A person applying for MCS must be incapacitated. “Incapacitated“ refers to a person who is unemployed from “gainful work” because of a physical or mental/emotional impairment that is expected to continue for at least ninety days from the date the individual applies. The impairments must be diagnosable and, ultimately, substantiated with documented medical evidence. Collecting that documentation is a part of the process. Medical and/or mental health providers are sometimes made available by the State for this purpose. An applicant must be 18 years old or be legally married, and must be financially in need. The maximum amount of income an applicant can have is very low. Citizenship requirements apply and a Social Security Number must be presented. State residency is also required but the specifics are easy to meet if the patient lives in Washington. There are other avenues in very specific situations that can lead to MCS coverage being awarded. So, as with all important assistance programs, do not make the mistake of thinking you are not eligible unless you are fully aware of the fine print. When in doubt, find out! If you can’t get through to the state’s office at Dept. of Social & Health Services (DSHS) or Health Care Authority (HCA) call Doug at CHOICE Regional Health Network 800-981-2123.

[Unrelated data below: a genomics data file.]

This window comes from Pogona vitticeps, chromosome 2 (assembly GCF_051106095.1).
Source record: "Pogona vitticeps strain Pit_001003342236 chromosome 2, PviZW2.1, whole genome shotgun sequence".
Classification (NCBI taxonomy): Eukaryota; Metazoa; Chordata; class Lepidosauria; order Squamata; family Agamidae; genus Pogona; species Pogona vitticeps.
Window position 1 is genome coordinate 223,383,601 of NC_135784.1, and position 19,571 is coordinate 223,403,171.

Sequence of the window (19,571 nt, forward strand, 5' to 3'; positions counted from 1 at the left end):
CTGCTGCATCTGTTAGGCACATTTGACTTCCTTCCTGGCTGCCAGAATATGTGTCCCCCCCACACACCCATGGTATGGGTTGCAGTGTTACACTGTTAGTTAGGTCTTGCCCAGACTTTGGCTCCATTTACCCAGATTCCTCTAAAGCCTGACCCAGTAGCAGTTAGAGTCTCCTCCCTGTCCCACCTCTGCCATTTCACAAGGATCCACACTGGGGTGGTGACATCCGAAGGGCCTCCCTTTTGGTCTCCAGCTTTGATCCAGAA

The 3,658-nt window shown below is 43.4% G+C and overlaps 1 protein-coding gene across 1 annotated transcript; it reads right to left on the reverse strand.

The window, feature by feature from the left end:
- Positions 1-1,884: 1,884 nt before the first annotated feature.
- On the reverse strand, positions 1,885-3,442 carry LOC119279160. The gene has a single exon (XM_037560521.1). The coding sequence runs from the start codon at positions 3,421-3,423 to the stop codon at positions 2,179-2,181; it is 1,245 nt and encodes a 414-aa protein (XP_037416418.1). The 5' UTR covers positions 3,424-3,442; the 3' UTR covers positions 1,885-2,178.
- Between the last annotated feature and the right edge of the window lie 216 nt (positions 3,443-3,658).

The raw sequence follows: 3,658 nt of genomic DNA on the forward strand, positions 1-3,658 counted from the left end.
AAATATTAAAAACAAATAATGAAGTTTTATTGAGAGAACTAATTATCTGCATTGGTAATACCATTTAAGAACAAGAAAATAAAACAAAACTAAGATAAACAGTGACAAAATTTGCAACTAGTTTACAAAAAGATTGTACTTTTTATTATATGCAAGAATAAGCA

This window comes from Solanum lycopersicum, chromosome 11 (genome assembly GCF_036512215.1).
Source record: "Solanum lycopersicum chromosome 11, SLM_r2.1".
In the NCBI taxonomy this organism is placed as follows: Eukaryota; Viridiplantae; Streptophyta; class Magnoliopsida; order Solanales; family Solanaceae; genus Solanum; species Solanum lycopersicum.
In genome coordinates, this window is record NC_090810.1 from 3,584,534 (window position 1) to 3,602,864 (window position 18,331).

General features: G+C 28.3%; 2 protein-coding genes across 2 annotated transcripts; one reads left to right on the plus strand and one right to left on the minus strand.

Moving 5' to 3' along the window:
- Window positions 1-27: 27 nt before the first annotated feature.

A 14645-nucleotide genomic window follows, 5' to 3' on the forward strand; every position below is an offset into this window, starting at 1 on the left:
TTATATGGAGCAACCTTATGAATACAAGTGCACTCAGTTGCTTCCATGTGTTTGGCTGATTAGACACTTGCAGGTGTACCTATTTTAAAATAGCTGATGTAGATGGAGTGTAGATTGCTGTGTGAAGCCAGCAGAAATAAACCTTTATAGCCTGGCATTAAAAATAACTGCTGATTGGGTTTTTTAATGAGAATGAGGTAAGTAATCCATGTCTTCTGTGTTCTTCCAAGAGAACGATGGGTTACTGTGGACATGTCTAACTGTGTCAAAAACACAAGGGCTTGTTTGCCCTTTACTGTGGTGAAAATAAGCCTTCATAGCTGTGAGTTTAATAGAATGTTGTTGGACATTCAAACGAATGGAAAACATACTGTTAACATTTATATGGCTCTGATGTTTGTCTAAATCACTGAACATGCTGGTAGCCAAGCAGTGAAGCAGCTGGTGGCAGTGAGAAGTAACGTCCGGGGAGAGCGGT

A person is determined eligible for twelve months before an incapacity review is supposed to happen. DSHS tries to determine how long it will take before the person can work again by reviewing current medical evidence. The person’s benefits are then stopped unless the person provides additional medical evidence that demonstrates that there was no material improvement in the condition.
A card. Medical coupons from the Dept. of Social and Health Services (DSHS) aren’t being issued anymore for two reasons. First, they moved from paper coupons to using blue plastic “Provider One” cards. Coupons are no longer being printed. Secondly, DSHS is no longer the State agency distributing the cards or managing the State’s medical programs. The Washington State Health Care Authority (HCA) has taken over managing medical programs. The linguistic implications are that no one will have “DSHS medical” anymore. They’ll have HCA medical. This state’s health and social workers will no longer hear patients talking about their “DH…H…S….or whatever it is.” HCA is just easier to say. Whether or not it becomes easier for those patients to get state coverage, to keep their coverage running smoothly and to communicate with the state regarding their coverage now that HCA is in the driver’s seat remains to be seen.